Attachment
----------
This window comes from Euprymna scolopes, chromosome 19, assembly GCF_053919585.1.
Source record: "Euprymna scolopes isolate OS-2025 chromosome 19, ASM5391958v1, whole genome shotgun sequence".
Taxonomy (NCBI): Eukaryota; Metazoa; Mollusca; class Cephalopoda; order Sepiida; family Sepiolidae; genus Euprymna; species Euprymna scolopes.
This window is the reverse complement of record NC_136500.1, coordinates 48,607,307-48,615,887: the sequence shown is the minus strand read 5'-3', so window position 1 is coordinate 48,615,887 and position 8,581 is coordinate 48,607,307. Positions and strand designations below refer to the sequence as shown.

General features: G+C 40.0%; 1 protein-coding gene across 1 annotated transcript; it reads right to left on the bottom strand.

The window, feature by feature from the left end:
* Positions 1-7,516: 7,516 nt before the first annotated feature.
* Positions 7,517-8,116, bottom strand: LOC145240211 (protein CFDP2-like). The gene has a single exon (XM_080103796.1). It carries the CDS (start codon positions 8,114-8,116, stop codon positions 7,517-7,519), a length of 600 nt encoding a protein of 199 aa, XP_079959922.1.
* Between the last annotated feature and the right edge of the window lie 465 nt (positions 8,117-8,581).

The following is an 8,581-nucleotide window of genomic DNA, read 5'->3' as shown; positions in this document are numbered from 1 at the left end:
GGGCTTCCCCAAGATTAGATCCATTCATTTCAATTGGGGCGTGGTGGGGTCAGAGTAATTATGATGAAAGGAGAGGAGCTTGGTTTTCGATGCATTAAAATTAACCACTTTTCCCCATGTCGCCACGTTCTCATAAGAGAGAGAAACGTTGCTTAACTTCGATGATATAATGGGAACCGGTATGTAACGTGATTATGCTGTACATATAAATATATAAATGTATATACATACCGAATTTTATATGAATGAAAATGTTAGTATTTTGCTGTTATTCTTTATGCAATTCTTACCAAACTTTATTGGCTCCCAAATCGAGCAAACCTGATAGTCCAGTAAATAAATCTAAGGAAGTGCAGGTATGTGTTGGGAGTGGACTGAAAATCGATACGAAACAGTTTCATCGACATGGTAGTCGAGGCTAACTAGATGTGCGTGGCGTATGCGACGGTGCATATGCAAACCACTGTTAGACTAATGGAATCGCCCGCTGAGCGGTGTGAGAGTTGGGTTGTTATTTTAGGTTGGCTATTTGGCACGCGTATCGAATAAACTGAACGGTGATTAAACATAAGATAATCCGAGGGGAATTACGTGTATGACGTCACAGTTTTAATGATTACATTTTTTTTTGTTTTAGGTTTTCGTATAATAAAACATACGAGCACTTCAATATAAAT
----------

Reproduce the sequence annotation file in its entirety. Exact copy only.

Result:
This window comes from Euprymna scolopes, chromosome 19, assembly GCF_053919585.1.
Source record: "Euprymna scolopes isolate OS-2025 chromosome 19, ASM5391958v1, whole genome shotgun sequence".
Taxonomy (NCBI): Eukaryota; Metazoa; Mollusca; class Cephalopoda; order Sepiida; family Sepiolidae; genus Euprymna; species Euprymna scolopes.
This window is the reverse complement of record NC_136500.1, coordinates 48,607,307-48,615,887: the sequence shown is the minus strand read 5'-3', so window position 1 is coordinate 48,615,887 and position 8,581 is coordinate 48,607,307. Positions and strand designations below refer to the sequence as shown.

General features: G+C 40.0%; 1 protein-coding gene across 1 annotated transcript; it reads right to left on the bottom strand.

The window, feature by feature from the left end:
* Positions 1-7,516: 7,516 nt before the first annotated feature.
* Positions 7,517-8,116, bottom strand: LOC145240211 (protein CFDP2-like). The gene has a single exon (XM_080103796.1). It carries the CDS (start codon positions 8,114-8,116, stop codon positions 7,517-7,519), a length of 600 nt encoding a protein of 199 aa, XP_079959922.1.
* Between the last annotated feature and the right edge of the window lie 465 nt (positions 8,117-8,581).

The following is an 8,581-nucleotide window of genomic DNA, read 5'->3' as shown; positions in this document are numbered from 1 at the left end:
GGGCTTCCCCAAGATTAGATCCATTCATTTCAATTGGGGCGTGGTGGGGTCAGAGTAATTATGATGAAAGGAGAGGAGCTTGGTTTTCGATGCATTAAAATTAACCACTTTTCCCCATGTCGCCACGTTCTCATAAGAGAGAGAAACGTTGCTTAACTTCGATGATATAATGGGAACCGGTATGTAACGTGATTATGCTGTACATATAAATATATAAATGTATATACATACCGAATTTTATATGAATGAAAATGTTAGTATTTTGCTGTTATTCTTTATGCAATTCTTACCAAACTTTATTGGCTCCCAAATCGAGCAAACCTGATAGTCCAGTAAATAAATCTAAGGAAGTGCAGGTATGTGTTGGGAGTGGACTGAAAATCGATACGAAACAGTTTCATCGACATGGTAGTCGAGGCTAACTAGATGTGCGTGGCGTATGCGACGGTGCATATGCAAACCACTGTTAGACTAATGGAATCGCCCGCTGAGCGGTGTGAGAGTTGGGTTGTTATTTTAGGTTGGCTATTTGGCACGCGTATCGAATAAACTGAACGGTGATTAAACATAAGATAATCCGAGGGGAATTACGTGTATGACGTCACAGTTTTAATGATTACATTTTTTTTTGTTTTAGGTTTTCGTATAATAAAACATACGAGCACTTCAATATAAAT